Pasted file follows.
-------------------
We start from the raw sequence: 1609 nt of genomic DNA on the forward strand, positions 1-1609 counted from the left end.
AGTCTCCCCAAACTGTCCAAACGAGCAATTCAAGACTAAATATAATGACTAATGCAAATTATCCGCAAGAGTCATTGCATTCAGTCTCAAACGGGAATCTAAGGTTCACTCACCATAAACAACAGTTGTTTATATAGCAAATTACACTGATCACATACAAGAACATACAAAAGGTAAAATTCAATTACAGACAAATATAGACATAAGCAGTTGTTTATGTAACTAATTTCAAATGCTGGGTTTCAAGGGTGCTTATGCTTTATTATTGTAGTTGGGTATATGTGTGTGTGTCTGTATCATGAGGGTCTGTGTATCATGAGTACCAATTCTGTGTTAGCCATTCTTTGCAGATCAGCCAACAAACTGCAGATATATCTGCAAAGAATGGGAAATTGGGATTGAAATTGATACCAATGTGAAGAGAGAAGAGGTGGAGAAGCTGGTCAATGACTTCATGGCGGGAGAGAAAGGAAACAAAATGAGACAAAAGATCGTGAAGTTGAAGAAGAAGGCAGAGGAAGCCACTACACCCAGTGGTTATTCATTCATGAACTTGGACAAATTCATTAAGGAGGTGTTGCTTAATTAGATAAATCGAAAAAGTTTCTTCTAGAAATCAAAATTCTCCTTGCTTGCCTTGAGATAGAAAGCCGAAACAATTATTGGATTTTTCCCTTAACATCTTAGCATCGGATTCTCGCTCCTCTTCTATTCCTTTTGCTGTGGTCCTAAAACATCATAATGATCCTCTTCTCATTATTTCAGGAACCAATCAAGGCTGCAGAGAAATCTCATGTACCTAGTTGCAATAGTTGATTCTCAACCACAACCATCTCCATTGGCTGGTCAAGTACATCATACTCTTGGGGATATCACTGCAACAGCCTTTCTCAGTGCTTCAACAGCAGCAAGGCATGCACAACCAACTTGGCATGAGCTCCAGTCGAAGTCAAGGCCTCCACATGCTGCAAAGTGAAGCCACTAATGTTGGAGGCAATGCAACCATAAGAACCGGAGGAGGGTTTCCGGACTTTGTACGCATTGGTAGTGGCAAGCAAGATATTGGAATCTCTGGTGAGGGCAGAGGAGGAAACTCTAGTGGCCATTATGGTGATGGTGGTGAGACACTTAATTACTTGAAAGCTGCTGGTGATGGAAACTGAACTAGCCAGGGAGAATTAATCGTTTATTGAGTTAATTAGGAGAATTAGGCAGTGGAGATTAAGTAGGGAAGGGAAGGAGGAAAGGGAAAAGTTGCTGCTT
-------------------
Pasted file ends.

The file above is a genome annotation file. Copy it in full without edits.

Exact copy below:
We start from the raw sequence: 1609 nt of genomic DNA on the forward strand, positions 1-1609 counted from the left end.
AGTCTCCCCAAACTGTCCAAACGAGCAATTCAAGACTAAATATAATGACTAATGCAAATTATCCGCAAGAGTCATTGCATTCAGTCTCAAACGGGAATCTAAGGTTCACTCACCATAAACAACAGTTGTTTATATAGCAAATTACACTGATCACATACAAGAACATACAAAAGGTAAAATTCAATTACAGACAAATATAGACATAAGCAGTTGTTTATGTAACTAATTTCAAATGCTGGGTTTCAAGGGTGCTTATGCTTTATTATTGTAGTTGGGTATATGTGTGTGTGTCTGTATCATGAGGGTCTGTGTATCATGAGTACCAATTCTGTGTTAGCCATTCTTTGCAGATCAGCCAACAAACTGCAGATATATCTGCAAAGAATGGGAAATTGGGATTGAAATTGATACCAATGTGAAGAGAGAAGAGGTGGAGAAGCTGGTCAATGACTTCATGGCGGGAGAGAAAGGAAACAAAATGAGACAAAAGATCGTGAAGTTGAAGAAGAAGGCAGAGGAAGCCACTACACCCAGTGGTTATTCATTCATGAACTTGGACAAATTCATTAAGGAGGTGTTGCTTAATTAGATAAATCGAAAAAGTTTCTTCTAGAAATCAAAATTCTCCTTGCTTGCCTTGAGATAGAAAGCCGAAACAATTATTGGATTTTTCCCTTAACATCTTAGCATCGGATTCTCGCTCCTCTTCTATTCCTTTTGCTGTGGTCCTAAAACATCATAATGATCCTCTTCTCATTATTTCAGGAACCAATCAAGGCTGCAGAGAAATCTCATGTACCTAGTTGCAATAGTTGATTCTCAACCACAACCATCTCCATTGGCTGGTCAAGTACATCATACTCTTGGGGATATCACTGCAACAGCCTTTCTCAGTGCTTCAACAGCAGCAAGGCATGCACAACCAACTTGGCATGAGCTCCAGTCGAAGTCAAGGCCTCCACATGCTGCAAAGTGAAGCCACTAATGTTGGAGGCAATGCAACCATAAGAACCGGAGGAGGGTTTCCGGACTTTGTACGCATTGGTAGTGGCAAGCAAGATATTGGAATCTCTGGTGAGGGCAGAGGAGGAAACTCTAGTGGCCATTATGGTGATGGTGGTGAGACACTTAATTACTTGAAAGCTGCTGGTGATGGAAACTGAACTAGCCAGGGAGAATTAATCGTTTATTGAGTTAATTAGGAGAATTAGGCAGTGGAGATTAAGTAGGGAAGGGAAGGAGGAAAGGGAAAAGTTGCTGCTT